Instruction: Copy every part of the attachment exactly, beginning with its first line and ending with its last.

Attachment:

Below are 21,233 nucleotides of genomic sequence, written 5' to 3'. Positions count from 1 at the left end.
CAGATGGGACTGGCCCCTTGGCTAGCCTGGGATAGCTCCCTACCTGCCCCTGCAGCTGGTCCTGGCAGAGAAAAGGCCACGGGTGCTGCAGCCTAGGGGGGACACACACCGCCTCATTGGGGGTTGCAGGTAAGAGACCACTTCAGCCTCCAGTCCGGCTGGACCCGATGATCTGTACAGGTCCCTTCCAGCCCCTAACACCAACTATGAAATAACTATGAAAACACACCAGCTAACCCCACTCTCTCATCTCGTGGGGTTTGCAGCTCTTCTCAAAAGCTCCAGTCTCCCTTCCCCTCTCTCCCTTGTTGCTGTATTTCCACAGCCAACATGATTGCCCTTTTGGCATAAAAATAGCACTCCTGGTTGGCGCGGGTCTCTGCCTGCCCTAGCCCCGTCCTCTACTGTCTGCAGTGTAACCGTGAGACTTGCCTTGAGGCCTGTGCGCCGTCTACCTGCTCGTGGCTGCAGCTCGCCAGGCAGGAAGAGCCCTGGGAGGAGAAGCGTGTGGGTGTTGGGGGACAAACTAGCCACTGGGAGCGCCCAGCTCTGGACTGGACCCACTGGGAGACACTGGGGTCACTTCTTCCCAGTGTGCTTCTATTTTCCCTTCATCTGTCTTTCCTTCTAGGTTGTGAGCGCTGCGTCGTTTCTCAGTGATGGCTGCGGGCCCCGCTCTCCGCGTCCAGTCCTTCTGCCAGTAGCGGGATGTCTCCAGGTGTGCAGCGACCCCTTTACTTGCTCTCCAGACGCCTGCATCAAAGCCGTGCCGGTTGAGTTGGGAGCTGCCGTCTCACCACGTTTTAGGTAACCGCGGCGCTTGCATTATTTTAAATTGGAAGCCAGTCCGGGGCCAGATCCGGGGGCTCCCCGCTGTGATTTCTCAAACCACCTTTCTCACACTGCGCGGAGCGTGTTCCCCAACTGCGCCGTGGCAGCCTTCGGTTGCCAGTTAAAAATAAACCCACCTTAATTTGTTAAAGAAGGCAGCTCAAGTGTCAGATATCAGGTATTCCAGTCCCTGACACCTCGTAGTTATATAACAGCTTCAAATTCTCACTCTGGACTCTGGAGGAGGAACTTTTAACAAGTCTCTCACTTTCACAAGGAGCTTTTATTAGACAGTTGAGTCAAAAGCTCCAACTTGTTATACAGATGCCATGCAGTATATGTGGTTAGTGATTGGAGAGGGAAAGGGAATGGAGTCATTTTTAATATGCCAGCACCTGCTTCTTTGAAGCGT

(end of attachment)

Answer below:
Below are 21,233 nucleotides of genomic sequence, written 5' to 3'. Positions count from 1 at the left end.
CAGATGGGACTGGCCCCTTGGCTAGCCTGGGATAGCTCCCTACCTGCCCCTGCAGCTGGTCCTGGCAGAGAAAAGGCCACGGGTGCTGCAGCCTAGGGGGGACACACACCGCCTCATTGGGGGTTGCAGGTAAGAGACCACTTCAGCCTCCAGTCCGGCTGGACCCGATGATCTGTACAGGTCCCTTCCAGCCCCTAACACCAACTATGAAATAACTATGAAAACACACCAGCTAACCCCACTCTCTCATCTCGTGGGGTTTGCAGCTCTTCTCAAAAGCTCCAGTCTCCCTTCCCCTCTCTCCCTTGTTGCTGTATTTCCACAGCCAACATGATTGCCCTTTTGGCATAAAAATAGCACTCCTGGTTGGCGCGGGTCTCTGCCTGCCCTAGCCCCGTCCTCTACTGTCTGCAGTGTAACCGTGAGACTTGCCTTGAGGCCTGTGCGCCGTCTACCTGCTCGTGGCTGCAGCTCGCCAGGCAGGAAGAGCCCTGGGAGGAGAAGCGTGTGGGTGTTGGGGGACAAACTAGCCACTGGGAGCGCCCAGCTCTGGACTGGACCCACTGGGAGACACTGGGGTCACTTCTTCCCAGTGTGCTTCTATTTTCCCTTCATCTGTCTTTCCTTCTAGGTTGTGAGCGCTGCGTCGTTTCTCAGTGATGGCTGCGGGCCCCGCTCTCCGCGTCCAGTCCTTCTGCCAGTAGCGGGATGTCTCCAGGTGTGCAGCGACCCCTTTACTTGCTCTCCAGACGCCTGCATCAAAGCCGTGCCGGTTGAGTTGGGAGCTGCCGTCTCACCACGTTTTAGGTAACCGCGGCGCTTGCATTATTTTAAATTGGAAGCCAGTCCGGGGCCAGATCCGGGGGCTCCCCGCTGTGATTTCTCAAACCACCTTTCTCACACTGCGCGGAGCGTGTTCCCCAACTGCGCCGTGGCAGCCTTCGGTTGCCAGTTAAAAATAAACCCACCTTAATTTGTTAAAGAAGGCAGCTCAAGTGTCAGATATCAGGTATTCCAGTCCCTGACACCTCGTAGTTATATAACAGCTTCAAATTCTCACTCTGGACTCTGGAGGAGGAACTTTTAACAAGTCTCTCACTTTCACAAGGAGCTTTTATTAGACAGTTGAGTCAAAAGCTCCAACTTGTTATACAGATGCCATGCAGTATATGTGGTTAGTGATTGGAGAGGGAAAGGGAATGGAGTCATTTTTAATATGCCAGCACCTGCTTCTTTGAAGCGT